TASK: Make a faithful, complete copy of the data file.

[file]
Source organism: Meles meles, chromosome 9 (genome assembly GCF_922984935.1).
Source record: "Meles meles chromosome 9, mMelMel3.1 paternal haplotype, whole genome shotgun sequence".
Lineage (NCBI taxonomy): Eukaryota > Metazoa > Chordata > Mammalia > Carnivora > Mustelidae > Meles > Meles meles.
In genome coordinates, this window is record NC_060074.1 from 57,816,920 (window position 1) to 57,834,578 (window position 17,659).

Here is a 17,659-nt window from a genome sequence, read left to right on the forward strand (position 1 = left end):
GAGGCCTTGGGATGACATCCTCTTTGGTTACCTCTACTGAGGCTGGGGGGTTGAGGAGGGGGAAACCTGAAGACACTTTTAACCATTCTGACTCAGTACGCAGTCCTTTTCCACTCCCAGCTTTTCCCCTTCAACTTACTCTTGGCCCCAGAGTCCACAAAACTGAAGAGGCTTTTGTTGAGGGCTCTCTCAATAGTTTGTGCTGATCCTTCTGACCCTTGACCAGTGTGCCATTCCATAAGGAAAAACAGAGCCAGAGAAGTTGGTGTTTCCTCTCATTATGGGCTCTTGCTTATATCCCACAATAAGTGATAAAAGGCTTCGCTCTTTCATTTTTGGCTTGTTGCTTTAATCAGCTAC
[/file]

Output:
Source organism: Meles meles, chromosome 9 (genome assembly GCF_922984935.1).
Source record: "Meles meles chromosome 9, mMelMel3.1 paternal haplotype, whole genome shotgun sequence".
Lineage (NCBI taxonomy): Eukaryota > Metazoa > Chordata > Mammalia > Carnivora > Mustelidae > Meles > Meles meles.
In genome coordinates, this window is record NC_060074.1 from 57,816,920 (window position 1) to 57,834,578 (window position 17,659).

Here is a 17,659-nt window from a genome sequence, read left to right on the forward strand (position 1 = left end):
GAGGCCTTGGGATGACATCCTCTTTGGTTACCTCTACTGAGGCTGGGGGGTTGAGGAGGGGGAAACCTGAAGACACTTTTAACCATTCTGACTCAGTACGCAGTCCTTTTCCACTCCCAGCTTTTCCCCTTCAACTTACTCTTGGCCCCAGAGTCCACAAAACTGAAGAGGCTTTTGTTGAGGGCTCTCTCAATAGTTTGTGCTGATCCTTCTGACCCTTGACCAGTGTGCCATTCCATAAGGAAAAACAGAGCCAGAGAAGTTGGTGTTTCCTCTCATTATGGGCTCTTGCTTATATCCCACAATAAGTGATAAAAGGCTTCGCTCTTTCATTTTTGGCTTGTTGCTTTAATCAGCTAC